Court of Appeals of Texas, Thirteenth District, Corpus Christi-Edinburg
appeal from the 139th District Court of Hidalgo County,
Chief Justice Contreras and Justices Longoria and Perkes
GREGORY T. PERKES JUSTICE
Aaron Malone, an inmate proceeding pro se and in forma
pauperis, appeals the trial court's dismissal of his
suit against appellees Texas Department of Criminal Justice
(TDCJ), Russell Landry, Candace Moore, Veronica Inmon,
Officer Jacoway, C. Martinez, Officer Almendarez, Dale
Dorman, Sarah Poindexter, Captain Gonzales, Counsel
Substitute Saenz, and K. Putnam (collectively referred to as
TDCJ appellees); and against appellees University of Texas
Medical Branch (UTMB), Martha Blackwell, Susanna Corbett,
Georgy Samuel, Timothy Teboe, Rose Opara, and Dr. Isaac
Kwarteng (collectively referred to as UTMB appellees).
See generally Tex. Civ. Prac. & Rem. Code Ann.
§§ 14.001-.014 (West, Westlaw through 2017 1st
C.S.). By two issues, appellant argues the trial court erred
in dismissing his lawsuit because: (1) he met all procedural
requirements of chapter 14 of the Texas Civil Practice and
Remedies Code; and (2) his claims were not frivolous. We
is an inmate in a TDCJ unit in Beeville, Texas. He brought a
lawsuit against UTMB and several of its employees alleging
they violated his rights under the Eighth Amendment to the
U.S. Constitution. Appellant contends that from September 3,
2014, through mid-year 2015, the UTMB appellees "failed
to provide adequate treatment to [appellant] and was [sic]
deliberately indifferent to his serious medical needs."
He complained that UTMB appellees failed to properly treat
his back injury and that UTMB and TDCJ failed to properly
train their staff physicians, nurses, and employees.
addition, he sued TDCJ and several of its employees, alleging
violations of his First, Fifth, and Fourteenth Amendment
rights under the U.S. Constitution; harassment;
discrimination; retaliation; and violations of the Texas
Penal Code. In this regard, he accused TDCJ appellees of
filing improper disciplinary reports, making unreasonable
disciplinary decisions, and making racial and discriminatory
Office of the Texas Attorney General filed amicus curiae
advisories in the trial court recommending dismissal of the
claims against all appellees pursuant to chapter 14 of the
Texas Civil Practice and Remedies Code. The trial court
subsequently dismissed appellant's entire suit with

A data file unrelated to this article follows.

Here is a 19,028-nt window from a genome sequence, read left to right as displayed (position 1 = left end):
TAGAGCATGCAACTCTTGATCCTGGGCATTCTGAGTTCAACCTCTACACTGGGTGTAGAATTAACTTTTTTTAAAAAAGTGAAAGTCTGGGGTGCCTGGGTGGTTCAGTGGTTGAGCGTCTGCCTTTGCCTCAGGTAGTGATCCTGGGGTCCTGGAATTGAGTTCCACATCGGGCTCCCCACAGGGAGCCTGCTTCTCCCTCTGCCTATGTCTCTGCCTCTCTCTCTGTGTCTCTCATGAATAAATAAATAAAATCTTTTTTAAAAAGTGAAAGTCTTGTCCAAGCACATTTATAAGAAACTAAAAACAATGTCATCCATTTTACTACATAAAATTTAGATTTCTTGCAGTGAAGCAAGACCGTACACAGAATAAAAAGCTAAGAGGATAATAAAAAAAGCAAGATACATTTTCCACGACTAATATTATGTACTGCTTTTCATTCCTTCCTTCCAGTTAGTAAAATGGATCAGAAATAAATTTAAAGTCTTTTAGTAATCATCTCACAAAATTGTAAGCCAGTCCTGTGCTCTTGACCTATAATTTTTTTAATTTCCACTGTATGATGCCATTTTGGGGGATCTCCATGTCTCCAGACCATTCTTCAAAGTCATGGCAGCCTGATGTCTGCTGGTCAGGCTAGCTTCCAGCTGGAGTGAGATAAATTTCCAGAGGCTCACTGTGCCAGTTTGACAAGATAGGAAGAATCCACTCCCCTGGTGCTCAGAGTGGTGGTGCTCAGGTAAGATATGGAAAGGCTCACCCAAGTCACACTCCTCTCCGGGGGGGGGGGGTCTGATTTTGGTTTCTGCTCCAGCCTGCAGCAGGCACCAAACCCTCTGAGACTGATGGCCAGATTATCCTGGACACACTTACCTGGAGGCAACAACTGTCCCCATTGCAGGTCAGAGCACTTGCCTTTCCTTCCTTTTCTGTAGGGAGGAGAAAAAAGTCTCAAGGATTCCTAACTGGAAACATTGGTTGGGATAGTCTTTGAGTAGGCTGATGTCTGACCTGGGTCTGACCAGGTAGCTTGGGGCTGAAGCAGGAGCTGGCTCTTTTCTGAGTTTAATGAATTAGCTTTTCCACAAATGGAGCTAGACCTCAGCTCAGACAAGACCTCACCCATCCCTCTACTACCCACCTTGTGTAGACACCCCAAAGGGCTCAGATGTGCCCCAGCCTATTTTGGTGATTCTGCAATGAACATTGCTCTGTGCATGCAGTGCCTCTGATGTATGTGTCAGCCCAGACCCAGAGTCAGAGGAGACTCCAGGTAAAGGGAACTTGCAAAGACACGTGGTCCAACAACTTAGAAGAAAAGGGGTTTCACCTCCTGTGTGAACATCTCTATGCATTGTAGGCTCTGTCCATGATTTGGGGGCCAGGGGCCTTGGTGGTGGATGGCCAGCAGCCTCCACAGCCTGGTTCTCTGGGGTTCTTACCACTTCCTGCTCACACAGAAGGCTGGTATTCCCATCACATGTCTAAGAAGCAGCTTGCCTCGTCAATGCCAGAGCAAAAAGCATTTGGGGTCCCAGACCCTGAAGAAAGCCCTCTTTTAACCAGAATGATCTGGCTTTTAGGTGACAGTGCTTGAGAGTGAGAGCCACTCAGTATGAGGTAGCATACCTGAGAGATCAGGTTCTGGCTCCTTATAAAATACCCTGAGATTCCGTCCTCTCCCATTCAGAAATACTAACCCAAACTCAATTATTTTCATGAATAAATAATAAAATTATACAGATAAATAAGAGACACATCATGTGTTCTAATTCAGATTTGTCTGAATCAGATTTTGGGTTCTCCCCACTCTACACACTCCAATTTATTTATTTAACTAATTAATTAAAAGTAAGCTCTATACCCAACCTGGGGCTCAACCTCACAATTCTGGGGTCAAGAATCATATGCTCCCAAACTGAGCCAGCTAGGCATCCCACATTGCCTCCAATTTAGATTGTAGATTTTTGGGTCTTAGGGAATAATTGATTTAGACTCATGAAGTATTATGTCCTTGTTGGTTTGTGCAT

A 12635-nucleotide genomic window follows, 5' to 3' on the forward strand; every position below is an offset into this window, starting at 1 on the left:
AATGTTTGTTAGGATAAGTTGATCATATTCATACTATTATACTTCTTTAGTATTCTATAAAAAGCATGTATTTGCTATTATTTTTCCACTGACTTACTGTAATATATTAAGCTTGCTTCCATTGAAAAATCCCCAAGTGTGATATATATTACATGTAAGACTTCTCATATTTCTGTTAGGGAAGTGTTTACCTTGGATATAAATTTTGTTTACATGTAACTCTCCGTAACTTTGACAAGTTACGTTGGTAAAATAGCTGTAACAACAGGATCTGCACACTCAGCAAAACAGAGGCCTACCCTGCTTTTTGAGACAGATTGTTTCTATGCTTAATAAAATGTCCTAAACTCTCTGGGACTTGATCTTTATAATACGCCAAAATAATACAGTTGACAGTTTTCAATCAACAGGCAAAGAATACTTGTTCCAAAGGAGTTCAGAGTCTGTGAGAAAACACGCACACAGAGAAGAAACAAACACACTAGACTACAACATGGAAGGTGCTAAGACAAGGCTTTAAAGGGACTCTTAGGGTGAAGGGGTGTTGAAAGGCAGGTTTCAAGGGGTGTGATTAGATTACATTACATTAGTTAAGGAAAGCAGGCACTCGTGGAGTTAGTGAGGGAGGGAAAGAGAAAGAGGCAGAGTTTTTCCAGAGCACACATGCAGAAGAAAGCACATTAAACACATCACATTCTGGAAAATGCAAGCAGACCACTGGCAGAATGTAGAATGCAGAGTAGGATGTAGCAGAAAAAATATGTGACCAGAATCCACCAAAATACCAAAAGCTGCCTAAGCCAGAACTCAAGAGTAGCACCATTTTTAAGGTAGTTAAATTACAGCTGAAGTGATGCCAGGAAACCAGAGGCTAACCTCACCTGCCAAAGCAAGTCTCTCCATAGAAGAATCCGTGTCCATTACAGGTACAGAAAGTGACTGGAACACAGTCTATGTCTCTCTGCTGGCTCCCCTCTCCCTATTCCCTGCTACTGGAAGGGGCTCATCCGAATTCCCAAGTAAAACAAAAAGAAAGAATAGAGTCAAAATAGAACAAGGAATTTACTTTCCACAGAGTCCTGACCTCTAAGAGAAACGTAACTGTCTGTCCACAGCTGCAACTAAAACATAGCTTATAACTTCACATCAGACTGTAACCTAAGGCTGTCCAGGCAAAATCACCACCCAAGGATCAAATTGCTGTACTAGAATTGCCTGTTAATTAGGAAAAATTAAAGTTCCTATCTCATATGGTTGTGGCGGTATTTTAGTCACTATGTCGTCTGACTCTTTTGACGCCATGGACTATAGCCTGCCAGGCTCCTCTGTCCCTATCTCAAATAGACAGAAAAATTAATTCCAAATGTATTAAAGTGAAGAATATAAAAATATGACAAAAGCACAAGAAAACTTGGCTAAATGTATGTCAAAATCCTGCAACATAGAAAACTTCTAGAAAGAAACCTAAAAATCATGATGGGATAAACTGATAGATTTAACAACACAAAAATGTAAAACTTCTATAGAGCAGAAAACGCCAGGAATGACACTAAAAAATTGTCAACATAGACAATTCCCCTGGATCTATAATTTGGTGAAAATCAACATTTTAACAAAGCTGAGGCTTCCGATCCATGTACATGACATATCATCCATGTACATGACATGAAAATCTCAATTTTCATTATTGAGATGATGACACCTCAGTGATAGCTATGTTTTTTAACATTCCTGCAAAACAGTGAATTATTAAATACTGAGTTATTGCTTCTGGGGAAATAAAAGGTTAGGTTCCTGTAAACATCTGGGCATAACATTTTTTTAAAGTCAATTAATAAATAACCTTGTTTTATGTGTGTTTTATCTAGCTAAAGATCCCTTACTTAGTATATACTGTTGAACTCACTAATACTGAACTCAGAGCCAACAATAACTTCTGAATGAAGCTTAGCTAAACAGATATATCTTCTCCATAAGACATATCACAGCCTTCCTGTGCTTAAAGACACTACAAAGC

prejudice as "frivolous, malicious, and for the failure
to state a claim upon which relief may be granted." This
Standard of Review
procedural rules govern litigation by inmates in which the
inmate files an affidavit or unsworn declaration of inability
to pay. Thomas v. Knight, 52 S.W.3d 292, 294 (Tex.
App.-Corpus Christi 2003, pet. denied); see Tex.
Civ. Prac. & Rem. Code Ann. § 14.001. Inmates must
receive a decision from the highest authority in the prison
grievance system before filing a claim in state court. Tex.
Gov't Code Ann. § 501.008(d)(1) (West, Westlaw
through 2017 1st C.S.). Further, an inmate must file a claim
in state court "before the 31st day after the date the
inmate receives the written decision from the grievance
system." Tex. Civ. Prac. & Rem. Code Ann. §
14.005(b). "A suit that is not timely filed pursuant to
Section 14.005(b) is barred and may be dismissed with
prejudice." Simmonds v. Harrison, 387 S.W.3d
812, 814-15 (Tex. App.-Eastland 2012, no pet.) (citing
Moreland v. Johnson, 95 S.W.3d 392, 395 (Tex.
App.-Houston [1st Dist.] 2002, no pet.)); see also
Readeaux v. Velasquez, No. 13-13-00217-CV, 2013 WL
4399189, at *1 (Tex. App.-Corpus Christi Aug. 5, 2013, no
pet.) (mem. op.). As explained by the Texarkana Court of
The purpose of Section 14.005 is to allow the trial court to
ensure that an inmate proceeding in forma pauperis
has first used TDCJ's grievance procedure, if it is
applicable to his claim. Though Section 14.005 does not
explicitly so provide, its obvious purpose is to allow the
trial court to dismiss a suit when it becomes clear that the
inmate has failed to provide the information the statute
requires. Therefore, it is incumbent on the inmate to provide
the required information before it comes to the trial court
for review. This is especially true because Section 501.008
of the Texas Government Code precludes an inmate from filing
a claim until he has exhausted his remedies through the
Smith v. Tex. Dep't of Criminal Justice, 33
S.W.3d 338, 341 (Tex. App.-Texarkana 2000, pet. denied).
trial court has broad discretion to dismiss a lawsuit under
chapter 14 as frivolous or malicious. Jackson v. Tex.
Dep't of Criminal Justice, 28 S.W.3D 811, 813 (Tex.
App.-Corpus Christi 2000, no pet.). To establish an abuse of
discretion, an appellant must show the trial court's
actions were arbitrary or unreasonable considering all
circumstances. Harrison v. Tex. Dep't of Criminal
Justice, 164 S.W.3d 871, 874 (Tex. App.-Corpus Christi
2005, no pet.). The standard is clarified by asking whether
the trial court acted without reference to any guiding rules
or principles. Id.